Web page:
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Transcript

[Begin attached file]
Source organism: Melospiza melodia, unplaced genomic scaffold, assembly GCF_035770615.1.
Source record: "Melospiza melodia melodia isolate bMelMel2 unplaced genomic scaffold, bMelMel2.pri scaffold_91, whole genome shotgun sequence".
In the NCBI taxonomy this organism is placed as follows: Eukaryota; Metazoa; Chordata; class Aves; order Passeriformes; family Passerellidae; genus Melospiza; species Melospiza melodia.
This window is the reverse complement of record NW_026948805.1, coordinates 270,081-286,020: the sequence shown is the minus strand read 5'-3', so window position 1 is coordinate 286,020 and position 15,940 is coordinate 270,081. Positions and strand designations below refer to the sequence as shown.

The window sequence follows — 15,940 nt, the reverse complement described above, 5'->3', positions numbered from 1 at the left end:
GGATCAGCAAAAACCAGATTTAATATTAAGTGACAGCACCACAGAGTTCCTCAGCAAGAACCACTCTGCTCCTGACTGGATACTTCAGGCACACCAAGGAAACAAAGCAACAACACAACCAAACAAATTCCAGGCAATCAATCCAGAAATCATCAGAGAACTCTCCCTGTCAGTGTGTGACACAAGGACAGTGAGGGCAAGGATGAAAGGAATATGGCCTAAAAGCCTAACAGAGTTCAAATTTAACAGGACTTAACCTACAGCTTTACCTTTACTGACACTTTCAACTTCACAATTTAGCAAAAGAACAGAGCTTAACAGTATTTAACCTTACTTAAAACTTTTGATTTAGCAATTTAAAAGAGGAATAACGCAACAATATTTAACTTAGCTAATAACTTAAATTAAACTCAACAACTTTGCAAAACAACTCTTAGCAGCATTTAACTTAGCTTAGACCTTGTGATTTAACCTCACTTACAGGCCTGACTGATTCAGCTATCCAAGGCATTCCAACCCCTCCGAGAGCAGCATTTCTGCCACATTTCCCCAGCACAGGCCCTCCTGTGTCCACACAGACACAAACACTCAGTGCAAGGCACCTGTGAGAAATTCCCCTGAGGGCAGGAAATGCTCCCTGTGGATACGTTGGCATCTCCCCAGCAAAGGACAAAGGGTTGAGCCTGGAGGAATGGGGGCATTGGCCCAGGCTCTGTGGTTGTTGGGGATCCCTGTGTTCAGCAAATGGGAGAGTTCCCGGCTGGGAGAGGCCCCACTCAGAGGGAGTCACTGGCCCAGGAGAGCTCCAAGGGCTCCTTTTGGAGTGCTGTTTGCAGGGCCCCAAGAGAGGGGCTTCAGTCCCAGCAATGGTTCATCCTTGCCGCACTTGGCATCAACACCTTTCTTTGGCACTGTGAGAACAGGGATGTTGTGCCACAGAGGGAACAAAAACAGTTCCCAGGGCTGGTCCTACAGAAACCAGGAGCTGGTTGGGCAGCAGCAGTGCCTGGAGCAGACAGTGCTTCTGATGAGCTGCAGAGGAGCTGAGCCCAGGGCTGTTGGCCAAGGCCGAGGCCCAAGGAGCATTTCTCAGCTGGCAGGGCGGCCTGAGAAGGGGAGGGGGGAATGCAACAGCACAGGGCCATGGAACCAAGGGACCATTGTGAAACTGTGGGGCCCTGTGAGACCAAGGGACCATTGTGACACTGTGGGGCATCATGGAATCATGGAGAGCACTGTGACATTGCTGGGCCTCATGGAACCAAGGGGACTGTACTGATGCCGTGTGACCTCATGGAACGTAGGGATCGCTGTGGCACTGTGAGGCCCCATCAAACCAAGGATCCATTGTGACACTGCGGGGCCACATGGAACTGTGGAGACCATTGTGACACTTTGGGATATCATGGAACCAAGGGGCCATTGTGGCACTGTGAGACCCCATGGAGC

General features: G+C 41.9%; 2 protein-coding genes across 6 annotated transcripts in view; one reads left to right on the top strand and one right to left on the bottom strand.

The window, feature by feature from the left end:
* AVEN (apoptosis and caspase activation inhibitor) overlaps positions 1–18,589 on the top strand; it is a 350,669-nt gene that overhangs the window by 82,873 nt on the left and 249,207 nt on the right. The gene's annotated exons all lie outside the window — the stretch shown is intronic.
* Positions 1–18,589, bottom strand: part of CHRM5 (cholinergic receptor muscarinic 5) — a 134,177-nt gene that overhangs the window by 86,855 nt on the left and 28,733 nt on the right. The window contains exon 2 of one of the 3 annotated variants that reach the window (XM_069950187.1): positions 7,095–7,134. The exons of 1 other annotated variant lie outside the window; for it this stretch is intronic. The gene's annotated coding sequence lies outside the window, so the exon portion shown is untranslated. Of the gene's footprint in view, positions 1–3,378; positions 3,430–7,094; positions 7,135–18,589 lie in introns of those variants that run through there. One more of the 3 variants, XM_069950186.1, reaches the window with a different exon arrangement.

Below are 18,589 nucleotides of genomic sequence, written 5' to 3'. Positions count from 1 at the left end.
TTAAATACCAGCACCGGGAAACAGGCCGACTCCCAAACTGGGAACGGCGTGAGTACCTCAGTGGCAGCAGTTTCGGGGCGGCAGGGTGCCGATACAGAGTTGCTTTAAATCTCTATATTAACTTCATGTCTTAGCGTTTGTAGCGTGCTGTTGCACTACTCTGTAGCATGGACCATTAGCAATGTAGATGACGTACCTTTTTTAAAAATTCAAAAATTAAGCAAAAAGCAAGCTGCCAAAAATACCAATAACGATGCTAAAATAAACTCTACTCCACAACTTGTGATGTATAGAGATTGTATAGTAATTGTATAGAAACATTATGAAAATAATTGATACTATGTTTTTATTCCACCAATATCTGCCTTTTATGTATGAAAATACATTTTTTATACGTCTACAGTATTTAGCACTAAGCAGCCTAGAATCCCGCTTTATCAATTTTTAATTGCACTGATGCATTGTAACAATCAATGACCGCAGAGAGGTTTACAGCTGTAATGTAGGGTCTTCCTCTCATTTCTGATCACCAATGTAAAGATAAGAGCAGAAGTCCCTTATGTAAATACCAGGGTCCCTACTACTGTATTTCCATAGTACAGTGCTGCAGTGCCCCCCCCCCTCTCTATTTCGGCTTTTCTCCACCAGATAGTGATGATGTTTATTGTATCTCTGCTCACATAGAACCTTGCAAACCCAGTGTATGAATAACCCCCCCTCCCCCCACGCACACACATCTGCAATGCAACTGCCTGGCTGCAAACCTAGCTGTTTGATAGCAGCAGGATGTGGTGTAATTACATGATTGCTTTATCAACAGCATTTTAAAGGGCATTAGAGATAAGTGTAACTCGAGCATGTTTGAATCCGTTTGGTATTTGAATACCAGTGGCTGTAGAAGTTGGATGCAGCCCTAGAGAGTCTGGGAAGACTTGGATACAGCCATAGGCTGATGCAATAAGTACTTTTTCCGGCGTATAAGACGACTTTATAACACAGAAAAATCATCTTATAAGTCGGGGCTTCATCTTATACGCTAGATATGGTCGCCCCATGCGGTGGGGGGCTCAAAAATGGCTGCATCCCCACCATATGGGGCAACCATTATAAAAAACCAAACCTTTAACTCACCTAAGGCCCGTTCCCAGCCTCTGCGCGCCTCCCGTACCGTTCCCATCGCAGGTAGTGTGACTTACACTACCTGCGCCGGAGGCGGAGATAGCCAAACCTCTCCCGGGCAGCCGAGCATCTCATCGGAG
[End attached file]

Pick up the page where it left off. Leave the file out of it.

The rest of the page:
Book Reference : Pages 130-132 1. To understand that transformers are all around us in everyday life 2. To understand the significance of A.C. 3. To be able to specify transformers using the “transformer rule” 4. To be able to complete efficiency calculations In everyday life transformers are all around us : We probably think of them providing low voltages from the mains supply.... However they can also produce high voltages 1. Transformers make use of “scenario 2” a fixed coil in a changing magnetic field (Must be A.C.) 2. Typically there are two coils (primary and secondary) there is no electrical connection between them 3. However, often the primary and secondary coils are wrapped around the same iron core 4. Transformers can be used to “step up” the voltage (make bigger) or “step down” the voltage (make smaller) When one side of the transformer is connected to an A.C. supply an alternating magnetic field is produced in that winding. The other side of the transformer sees this as a changing flux linkage and an alternating EMF is induced there. When an alternating p.d. is applied to the primary coil, let be the flux passing through each turn of the secondary coil Flux linkage at the secondary is : NS where NS is the number of turns in the secondary coil From Faraday’s law the induced EMF in the secondary is therefore VS = NS / t At the same time, the flux linkage at the primary is : NP where NP is the number of turns in the primary coil From Faraday’s law the induced EMF in the primary is therefore VP = NP / t This EMF induced in the primary opposes the original PD applied to the primary Assuming negligible resistance all of the induced primary EMF acts against the original applied p.d. If we divide VS by VP we get VS / VP = NS/t NP/t = VS / VP = NS / NP (transformer rule) In terms of voltage : Step down transformer NS < NP VS < VP Step up transformer NS > NP VS > VP To make transformers as efficient as possible the following design points are adopted : 1. Low resistance windings to reduce the power lost due to the heating effect of current 2. A soft iron core is easily magnetised & demagnetised 3. The core is laminated to reduce “Eddy currents” (currents induced in the core itself). This maximises the magnetic flux Transformer efficiency = Power delivered by the Secondary Power delivered by the Primary = ISVS / IPVP x 100% Assuming that losses are negligible Power in the primary = Power in the secondary or IPVP = ISVS rearranging for current ratio VP / VS= IS / IP From before NP / NS = IS / IP In a : Step down transformer voltage steps down & the current is stepped up Step up transformer voltage steps up & the current is stepped down Note opposite voltage to current relationship Thinking about it, this has to be the case for power (IV) (energy per second) to be conserved A step down transformer reduces 230V to 12V. A 12V 48W lamp is connected to the secondary. If the transformer has 1050 turns in the primary how many turns are there in the secondary? When the lamp is on the primary current is 0.22A. Calculate the secondary current and the efficiency Rewriting VS / VP = NS / NP NS = NP VS / VP for NS = 1050 x 12 / 230 = 54 turns Power supplied to lamp = ISVS = 48W IS = 48W / VS = 48/12 = 4A Transformer efficiency = Power delivered by the Secondary Power delivered by the Primary Power delivered by the primary = VSIS = 230 x 0.22 = 50.6W Transformer efficiency = 48 / 50.6 = 95%